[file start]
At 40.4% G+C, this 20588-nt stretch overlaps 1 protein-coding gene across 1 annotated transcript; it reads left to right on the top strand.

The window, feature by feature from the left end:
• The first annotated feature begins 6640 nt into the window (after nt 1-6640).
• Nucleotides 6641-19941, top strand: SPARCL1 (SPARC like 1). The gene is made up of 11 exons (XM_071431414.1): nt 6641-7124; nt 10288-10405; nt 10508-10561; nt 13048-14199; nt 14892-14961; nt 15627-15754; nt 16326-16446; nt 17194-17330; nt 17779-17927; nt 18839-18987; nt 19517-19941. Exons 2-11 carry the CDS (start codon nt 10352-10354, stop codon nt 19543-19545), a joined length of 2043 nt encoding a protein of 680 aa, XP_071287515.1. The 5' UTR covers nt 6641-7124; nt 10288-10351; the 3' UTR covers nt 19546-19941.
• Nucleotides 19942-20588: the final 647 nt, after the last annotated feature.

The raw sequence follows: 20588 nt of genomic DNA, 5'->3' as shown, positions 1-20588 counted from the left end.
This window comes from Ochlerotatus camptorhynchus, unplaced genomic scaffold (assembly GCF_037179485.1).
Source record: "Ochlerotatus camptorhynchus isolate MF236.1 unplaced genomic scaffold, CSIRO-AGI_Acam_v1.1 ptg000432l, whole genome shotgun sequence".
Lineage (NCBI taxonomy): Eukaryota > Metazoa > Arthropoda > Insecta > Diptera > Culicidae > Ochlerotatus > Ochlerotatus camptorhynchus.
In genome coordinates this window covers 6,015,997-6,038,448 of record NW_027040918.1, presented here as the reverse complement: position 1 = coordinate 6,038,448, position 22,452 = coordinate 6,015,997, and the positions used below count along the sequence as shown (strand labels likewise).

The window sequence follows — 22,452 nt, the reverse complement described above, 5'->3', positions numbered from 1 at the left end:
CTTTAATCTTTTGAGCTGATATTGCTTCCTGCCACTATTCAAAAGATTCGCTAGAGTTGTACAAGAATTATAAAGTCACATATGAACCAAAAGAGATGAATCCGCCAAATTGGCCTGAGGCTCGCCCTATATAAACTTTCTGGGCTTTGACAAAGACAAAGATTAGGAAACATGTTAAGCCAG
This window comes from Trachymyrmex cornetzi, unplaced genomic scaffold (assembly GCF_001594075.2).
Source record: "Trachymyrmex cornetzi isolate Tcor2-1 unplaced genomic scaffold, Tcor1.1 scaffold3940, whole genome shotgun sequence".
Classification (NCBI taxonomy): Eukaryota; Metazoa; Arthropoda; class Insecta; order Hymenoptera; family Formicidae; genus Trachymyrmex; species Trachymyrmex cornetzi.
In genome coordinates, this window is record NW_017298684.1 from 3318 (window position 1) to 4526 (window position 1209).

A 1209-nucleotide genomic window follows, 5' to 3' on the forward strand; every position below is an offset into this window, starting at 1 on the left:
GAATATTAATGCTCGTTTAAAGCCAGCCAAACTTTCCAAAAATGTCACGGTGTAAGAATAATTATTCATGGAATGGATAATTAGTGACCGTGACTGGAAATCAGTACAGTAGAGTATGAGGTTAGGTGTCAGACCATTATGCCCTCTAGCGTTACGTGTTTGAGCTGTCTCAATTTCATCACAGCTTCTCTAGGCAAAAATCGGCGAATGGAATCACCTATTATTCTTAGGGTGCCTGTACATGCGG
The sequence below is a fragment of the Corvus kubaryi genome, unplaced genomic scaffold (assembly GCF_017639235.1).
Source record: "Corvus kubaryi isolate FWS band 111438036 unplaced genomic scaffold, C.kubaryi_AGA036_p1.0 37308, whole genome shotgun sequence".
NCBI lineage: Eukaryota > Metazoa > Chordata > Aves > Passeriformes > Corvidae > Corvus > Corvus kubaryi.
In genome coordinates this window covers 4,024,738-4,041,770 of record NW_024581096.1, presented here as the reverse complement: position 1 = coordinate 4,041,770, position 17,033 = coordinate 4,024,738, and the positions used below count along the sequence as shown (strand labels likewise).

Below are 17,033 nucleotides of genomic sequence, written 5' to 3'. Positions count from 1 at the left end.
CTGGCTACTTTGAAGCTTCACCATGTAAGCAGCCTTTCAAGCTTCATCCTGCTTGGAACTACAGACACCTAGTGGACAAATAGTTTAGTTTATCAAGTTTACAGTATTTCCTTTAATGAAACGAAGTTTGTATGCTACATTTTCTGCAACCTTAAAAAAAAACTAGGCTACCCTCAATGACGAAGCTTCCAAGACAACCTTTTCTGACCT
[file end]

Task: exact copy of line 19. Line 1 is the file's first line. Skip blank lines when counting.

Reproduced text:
The sequence below is a fragment of the Corvus kubaryi genome, unplaced genomic scaffold (assembly GCF_017639235.1).